This year, the Penguins are celebrating the 20th anniversary of their first-ever Stanley Cup.
J.T. Miller wasn’t born yet when that happened, nor was he born when the Penguins won their second of back-to-back Cups in 1992.
But Miller – born less than a year later on March 14, 1993 – ultimately got started playing the game of hockey because of the residual effects those championships had on the Pittsburgh area.
“When the Pens won in ’91 and ’92, that’s when my dad started watching hockey,” Miller said. “So that’s kind of how I got started playing – my dad saw the Pens winning, so he wanted me to play because he started really getting into it. I’ve been playing ever since and I have been the biggest Pens fan ever since then.”
|Miller visited CONSOL Energy Center last week. |
The now 18-year-old Miller has come a long way since then, as he’s now one of the top-ranked prospects eligible for the 2011 NHL Entry Draft set for June 24-25 in St Paul, Minn.
The 6-foot-2, 193-pound forward is projected as a potential first-round pick. Miller is listed as No. 23 among North American skaters on NHL Central Scouting’s final rankings while the Red Line Report, an independent scouting service, has him ranked No. 10 overall.
“I feel he is a really complete player,” said Kyle Woodlief, the chief scout and publisher of the Red Line Report. “This guy has really good size and he’s got really good natural strength in that he goes into corners against bigger defenseman and usually always comes out with the puck. He’s always winning those one-on-one battles. … He causes a lot of turnovers and havoc among defensemen with his heavy pressure. He’s a guy who uses that size to really drive hard to the net on a consistent basis. All of those things are very positive traits.”
Miller got his start with the Beaver Badgers, a AA team based out of Beaver County, Pa. – right across the state line from East Palestine, Ohio, where Miller grew up, splitting his time between there and Coraopolis, Pa., where his mom moved when he was in seventh grade.
But it soon became apparent that the young forward’s talent would be better served by playing at a higher level, which is when he joined the Pittsburgh Hornets, the area’s AAA hockey organization.
|Miller at the World Under-18 Championships. (Photo credit: Matthew Murnaghan/HHOF-IIHF Images) |
He spent five years with the Hornets, which, looking back, played a huge role in getting him to where he is now.
“I think they gave me a lot of exposure there,” Miller said. “They gave me every opportunity to be great and show off what I can do. I could show my talents in several different ways and the coaches were great.”
He gained exposure on a national level with the Hornets and got noticed by scouts with the U.S. National Team Development Program in Ann Arbor, Mich., which boasts alumni such as Patrick Kane (Chicago) and Ryan Kesler (Vancouver).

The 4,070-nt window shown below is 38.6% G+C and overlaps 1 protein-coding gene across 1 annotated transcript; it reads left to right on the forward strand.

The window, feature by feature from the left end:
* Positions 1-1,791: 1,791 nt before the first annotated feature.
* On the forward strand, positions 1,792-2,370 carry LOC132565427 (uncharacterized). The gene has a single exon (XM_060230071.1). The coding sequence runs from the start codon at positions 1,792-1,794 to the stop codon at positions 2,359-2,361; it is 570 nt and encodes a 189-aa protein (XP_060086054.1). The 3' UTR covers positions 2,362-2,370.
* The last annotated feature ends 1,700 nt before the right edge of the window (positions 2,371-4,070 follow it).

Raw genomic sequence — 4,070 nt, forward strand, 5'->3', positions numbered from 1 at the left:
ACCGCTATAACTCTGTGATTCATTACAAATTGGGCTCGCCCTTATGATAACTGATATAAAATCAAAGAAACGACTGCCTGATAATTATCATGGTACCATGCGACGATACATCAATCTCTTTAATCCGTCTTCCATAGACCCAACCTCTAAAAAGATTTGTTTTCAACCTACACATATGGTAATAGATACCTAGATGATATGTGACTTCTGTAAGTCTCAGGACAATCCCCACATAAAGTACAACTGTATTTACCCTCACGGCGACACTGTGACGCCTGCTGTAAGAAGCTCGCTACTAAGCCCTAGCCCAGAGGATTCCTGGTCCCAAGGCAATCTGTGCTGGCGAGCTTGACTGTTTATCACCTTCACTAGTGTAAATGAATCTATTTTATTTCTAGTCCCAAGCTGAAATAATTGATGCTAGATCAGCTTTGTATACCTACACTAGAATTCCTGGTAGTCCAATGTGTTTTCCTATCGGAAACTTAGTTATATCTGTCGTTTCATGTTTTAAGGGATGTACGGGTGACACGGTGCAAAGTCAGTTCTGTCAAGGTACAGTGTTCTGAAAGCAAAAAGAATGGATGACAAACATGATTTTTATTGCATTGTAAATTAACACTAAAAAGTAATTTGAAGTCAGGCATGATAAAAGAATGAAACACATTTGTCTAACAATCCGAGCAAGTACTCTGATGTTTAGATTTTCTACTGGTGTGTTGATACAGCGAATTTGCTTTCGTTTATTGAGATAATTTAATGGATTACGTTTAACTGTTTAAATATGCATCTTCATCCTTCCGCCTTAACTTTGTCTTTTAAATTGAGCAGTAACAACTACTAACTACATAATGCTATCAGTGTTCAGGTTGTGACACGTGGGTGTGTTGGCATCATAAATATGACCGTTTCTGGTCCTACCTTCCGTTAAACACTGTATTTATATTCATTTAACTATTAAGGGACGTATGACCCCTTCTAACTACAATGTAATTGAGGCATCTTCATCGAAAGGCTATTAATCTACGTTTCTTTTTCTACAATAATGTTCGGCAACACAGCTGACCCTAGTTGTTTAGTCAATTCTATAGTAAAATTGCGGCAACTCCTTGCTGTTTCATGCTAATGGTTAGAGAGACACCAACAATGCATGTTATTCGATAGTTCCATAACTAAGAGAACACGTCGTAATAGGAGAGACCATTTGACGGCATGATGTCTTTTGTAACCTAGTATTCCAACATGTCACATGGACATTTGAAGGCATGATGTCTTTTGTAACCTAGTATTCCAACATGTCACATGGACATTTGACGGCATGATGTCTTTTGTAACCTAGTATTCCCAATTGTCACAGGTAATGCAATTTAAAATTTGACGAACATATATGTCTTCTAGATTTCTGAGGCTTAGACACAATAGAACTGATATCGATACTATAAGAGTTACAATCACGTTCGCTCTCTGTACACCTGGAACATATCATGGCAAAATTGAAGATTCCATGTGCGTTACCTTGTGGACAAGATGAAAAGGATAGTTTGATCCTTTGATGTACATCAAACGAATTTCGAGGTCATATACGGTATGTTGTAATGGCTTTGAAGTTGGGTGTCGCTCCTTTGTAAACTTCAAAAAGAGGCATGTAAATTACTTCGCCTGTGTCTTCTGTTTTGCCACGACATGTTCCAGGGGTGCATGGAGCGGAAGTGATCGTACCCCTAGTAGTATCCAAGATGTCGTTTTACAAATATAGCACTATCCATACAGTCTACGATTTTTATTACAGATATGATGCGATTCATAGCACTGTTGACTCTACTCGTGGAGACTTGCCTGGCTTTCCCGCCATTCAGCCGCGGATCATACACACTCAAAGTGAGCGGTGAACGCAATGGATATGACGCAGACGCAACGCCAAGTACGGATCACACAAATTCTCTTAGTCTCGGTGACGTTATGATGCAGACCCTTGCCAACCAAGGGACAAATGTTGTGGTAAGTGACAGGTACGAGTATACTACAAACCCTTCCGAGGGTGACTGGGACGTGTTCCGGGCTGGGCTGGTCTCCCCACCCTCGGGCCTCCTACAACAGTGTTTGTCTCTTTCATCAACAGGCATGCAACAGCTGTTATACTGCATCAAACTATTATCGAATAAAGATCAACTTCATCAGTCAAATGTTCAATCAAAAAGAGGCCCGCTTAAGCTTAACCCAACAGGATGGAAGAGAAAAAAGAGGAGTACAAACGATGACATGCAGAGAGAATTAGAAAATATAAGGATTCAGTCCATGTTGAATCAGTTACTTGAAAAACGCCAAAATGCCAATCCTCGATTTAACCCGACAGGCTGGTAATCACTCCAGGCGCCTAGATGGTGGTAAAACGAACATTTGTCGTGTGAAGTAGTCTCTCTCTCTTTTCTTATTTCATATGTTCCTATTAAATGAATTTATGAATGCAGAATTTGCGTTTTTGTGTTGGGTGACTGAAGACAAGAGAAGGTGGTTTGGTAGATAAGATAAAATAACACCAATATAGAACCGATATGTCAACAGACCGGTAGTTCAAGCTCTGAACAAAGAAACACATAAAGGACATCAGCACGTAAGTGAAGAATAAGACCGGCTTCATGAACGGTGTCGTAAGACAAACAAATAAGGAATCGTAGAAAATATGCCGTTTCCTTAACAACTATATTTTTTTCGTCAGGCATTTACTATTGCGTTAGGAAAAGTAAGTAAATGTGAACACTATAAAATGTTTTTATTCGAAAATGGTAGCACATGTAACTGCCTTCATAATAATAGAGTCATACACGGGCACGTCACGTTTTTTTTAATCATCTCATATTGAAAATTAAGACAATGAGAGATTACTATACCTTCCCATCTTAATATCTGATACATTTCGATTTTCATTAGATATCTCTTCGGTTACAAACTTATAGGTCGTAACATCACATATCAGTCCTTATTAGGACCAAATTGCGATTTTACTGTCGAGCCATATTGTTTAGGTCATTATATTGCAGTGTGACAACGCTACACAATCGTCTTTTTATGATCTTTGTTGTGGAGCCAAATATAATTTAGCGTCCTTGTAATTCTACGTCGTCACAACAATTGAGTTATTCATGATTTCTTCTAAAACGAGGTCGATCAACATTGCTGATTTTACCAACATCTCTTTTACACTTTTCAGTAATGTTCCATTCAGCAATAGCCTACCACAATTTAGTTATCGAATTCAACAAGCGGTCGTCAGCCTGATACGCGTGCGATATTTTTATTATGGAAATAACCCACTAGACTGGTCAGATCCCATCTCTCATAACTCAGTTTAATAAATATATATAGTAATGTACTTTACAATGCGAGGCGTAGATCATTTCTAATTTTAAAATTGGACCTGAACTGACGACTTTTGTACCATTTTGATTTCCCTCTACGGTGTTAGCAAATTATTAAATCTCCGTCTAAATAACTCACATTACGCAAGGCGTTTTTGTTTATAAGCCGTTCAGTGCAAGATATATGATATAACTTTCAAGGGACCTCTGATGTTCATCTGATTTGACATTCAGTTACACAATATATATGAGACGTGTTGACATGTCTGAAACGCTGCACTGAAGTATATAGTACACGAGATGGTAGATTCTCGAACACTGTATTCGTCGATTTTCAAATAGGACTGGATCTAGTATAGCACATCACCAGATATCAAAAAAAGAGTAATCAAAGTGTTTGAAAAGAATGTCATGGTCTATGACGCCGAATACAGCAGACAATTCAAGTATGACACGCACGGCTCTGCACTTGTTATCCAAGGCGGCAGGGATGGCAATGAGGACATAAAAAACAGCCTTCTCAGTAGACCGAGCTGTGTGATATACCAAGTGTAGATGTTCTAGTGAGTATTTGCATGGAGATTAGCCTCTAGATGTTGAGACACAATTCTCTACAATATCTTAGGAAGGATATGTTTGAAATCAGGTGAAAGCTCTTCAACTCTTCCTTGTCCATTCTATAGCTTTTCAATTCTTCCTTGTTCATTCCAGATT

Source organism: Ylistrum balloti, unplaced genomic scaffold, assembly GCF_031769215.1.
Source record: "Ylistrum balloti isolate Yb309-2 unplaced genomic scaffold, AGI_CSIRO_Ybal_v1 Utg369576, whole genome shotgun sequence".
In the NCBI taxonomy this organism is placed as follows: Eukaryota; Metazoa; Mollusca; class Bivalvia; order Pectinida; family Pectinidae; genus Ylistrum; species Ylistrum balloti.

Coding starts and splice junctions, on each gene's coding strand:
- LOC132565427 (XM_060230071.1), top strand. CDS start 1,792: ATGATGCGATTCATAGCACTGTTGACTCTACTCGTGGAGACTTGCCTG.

Miller spent the last two campaigns with the USNTDP, but it’s the way he finished this last season that has people talking.
He paced Team USA in scoring at the World Under-18 Championships in Crimmitschau, Germany, producing 13 points (4G-9A) while leading the Americans to their third-straight gold medal at the tournament.
To top it off, he produced dominant efforts when his team needed them most. In the semifinals, Miller scored a goal and two assists to help the U.S. rally from a 3-1 deficit to an eventual 5-4 overtime win over Canada. He then notched a pair of helpers in the gold medal game against Sweden, again helping the Americans rally from another 3-1 deficit to win (again in overtime), 4-3.
Woodlief sees Miller going in the first round of the draft partly because of his international performances.
“You’ve got 200 NHL scouts in the stands watching the games at the World Under-18s, so it’s certainly going to have a boosting effect on his draft stock,” Woodlief said. “But over and above that, I think his game really started to turn up in February too, when he was an outstandingly strong player for the U.S. team at the Five Nations tournament over in the Czech Republic. I think that really started to turn his season upward.
|Miller with the USNTDP. (Photo credit: Tom Sorensen) |
"So between the big performance in the February tournament and the really strong performance in April, he’s gotten so much exposure to NHL scouts at those two major tournaments that I can’t see any way he gets below the late teens to early 20s (in the draft).”
While Miller is pleased with the way his season ended, he still isn’t done making an impact on those who will help shape his hockey career.
He plans to start with making a good impression at the NHL Scouting Combine in Toronto, Ontario, which began Monday and goes through Saturday.
He also wants to carry his momentum from last season into both making the U.S. squad for the 2012 IIHF World Junior Championships, which will be held at the end of this year in Calgary and Edmonton, and having a strong freshman year at the University of North Dakota.
“Finishing on a strong note like that, I feel like I can carry it to the next level and keep that confidence going and try to start the year like I finished it,” Miller said.
But regardless of what happens in the near future for Miller, he’s sure to continue representing the Steel City with his fellow Pittsburgh-area prospects.
“Hopefully we can keep it going by just having these good players putting Pittsburgh on the map,” he said.WATCH
– J.T. MILLER'S EXCLUSIVE INTERVIEW WITH PENSTV: